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PINLEY PRIORY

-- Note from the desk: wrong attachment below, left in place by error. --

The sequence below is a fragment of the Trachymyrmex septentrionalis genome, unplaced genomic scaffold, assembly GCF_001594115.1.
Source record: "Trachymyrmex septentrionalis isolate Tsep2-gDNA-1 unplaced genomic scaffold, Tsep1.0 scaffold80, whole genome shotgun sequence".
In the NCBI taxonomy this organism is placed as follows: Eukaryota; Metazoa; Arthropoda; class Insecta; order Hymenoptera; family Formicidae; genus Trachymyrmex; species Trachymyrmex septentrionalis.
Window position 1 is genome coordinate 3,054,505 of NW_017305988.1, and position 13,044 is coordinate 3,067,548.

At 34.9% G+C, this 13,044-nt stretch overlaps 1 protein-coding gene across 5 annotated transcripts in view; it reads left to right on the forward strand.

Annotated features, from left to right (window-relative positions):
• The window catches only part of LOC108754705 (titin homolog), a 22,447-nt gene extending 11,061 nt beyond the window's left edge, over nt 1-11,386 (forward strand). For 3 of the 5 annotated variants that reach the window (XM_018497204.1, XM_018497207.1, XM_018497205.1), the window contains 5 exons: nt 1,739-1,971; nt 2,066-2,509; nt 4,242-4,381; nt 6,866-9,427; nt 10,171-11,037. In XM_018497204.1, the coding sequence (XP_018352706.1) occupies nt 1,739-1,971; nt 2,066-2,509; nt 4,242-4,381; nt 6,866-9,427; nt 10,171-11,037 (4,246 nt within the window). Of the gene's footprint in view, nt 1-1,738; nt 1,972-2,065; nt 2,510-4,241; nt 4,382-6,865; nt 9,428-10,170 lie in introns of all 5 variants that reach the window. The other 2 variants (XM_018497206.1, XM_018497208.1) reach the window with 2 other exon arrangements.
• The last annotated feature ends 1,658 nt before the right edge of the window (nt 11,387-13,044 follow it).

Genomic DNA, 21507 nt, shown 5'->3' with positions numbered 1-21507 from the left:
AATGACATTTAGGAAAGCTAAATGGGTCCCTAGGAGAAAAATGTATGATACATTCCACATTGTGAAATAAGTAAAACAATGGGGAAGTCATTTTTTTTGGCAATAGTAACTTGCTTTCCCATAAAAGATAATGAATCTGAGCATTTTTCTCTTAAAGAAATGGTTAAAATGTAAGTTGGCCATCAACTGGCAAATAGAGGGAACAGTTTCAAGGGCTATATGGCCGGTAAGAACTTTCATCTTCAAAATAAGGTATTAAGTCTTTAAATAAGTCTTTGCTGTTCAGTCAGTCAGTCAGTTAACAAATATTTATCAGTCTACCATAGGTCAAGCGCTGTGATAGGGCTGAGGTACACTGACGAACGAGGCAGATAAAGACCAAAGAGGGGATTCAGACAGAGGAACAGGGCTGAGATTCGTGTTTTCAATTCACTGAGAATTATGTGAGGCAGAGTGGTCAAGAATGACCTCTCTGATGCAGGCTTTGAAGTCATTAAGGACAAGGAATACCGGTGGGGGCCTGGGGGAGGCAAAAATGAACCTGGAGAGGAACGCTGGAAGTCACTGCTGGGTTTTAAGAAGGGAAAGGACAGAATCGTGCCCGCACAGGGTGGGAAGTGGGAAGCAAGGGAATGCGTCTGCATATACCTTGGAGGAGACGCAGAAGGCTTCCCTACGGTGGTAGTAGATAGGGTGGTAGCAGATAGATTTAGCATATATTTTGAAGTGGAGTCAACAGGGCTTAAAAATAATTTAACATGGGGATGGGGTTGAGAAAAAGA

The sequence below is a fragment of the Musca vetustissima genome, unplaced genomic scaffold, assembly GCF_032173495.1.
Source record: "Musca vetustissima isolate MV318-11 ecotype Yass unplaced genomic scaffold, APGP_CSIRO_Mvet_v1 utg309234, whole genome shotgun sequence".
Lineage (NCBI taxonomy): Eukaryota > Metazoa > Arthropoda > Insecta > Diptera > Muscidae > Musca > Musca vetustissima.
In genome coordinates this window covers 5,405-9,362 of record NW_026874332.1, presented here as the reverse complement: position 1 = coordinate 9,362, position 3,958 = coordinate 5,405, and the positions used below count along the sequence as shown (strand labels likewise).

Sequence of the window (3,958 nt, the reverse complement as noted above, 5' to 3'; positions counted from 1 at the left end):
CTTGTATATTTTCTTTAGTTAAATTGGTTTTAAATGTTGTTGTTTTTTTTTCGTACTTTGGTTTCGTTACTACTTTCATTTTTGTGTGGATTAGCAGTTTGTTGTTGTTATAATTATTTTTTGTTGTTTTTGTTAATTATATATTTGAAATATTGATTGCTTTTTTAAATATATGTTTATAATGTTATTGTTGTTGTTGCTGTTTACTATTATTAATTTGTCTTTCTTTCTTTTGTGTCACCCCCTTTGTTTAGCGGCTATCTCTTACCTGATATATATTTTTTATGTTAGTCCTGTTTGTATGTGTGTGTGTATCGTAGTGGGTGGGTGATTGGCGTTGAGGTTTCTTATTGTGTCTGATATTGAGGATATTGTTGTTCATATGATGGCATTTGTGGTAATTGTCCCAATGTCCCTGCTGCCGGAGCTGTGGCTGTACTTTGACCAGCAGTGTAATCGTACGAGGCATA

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The ruins, earthworks and buried remains of the Cistercian nunnery of Pinley which was founded in the early 12th century and dissolved in 1536. The conventual precinct originally occupied a roughly rectangular area measuring 200 metres by 160 metres and is now partly occupied by the buildings of Pinley Abbey Farm. The precinct boundary can be traced as earthworks along much of its length. It is represented by a linear earthwork to the south west, and on its south eastern and north eastern sides by a waterfilled linear pond. The pond is thought to be of post-Dissolution date, but is believed to be sited along the original line of the precinct boundary in this part of the site. Near the centre of the precinct is a slightly raised area on which the present dwellings and outbuildings stand. Finds of sculptural and architectural fragments, including grave covers and ornamental bosses, indicate that this area is the site of the priory church and other conventual buildings. Adjoining the south east angle of Pinley Abbey Farmhouse is a 6 metre length of walling which is thought to represent the remains of a monastic building. The walling has been incorporated within Pinley Abbey Farmhouse, a Grade II* Listed Building, which dates from the mid 15th century. A second fragment of in situ monastic walling survives to the east of the farmhouse and now forms the western extension to the north wall of a workshop and strorage building, Listed Grade II*. To the north west of the farmhouse is a cottage, probably once the priory guest house. This building, which is Listed Grade II*, dates from the 14th century. In the southern part of the precinct are a pair of fishponds which are now dry. To the north west of the fishponds is the site of a watermill which survives as a levelled platform which a large hollow to the east; the former mill pond. Beyond the south eastern precinct boundary are extensive remains of ridge and furrow cultivation. Scheduled.

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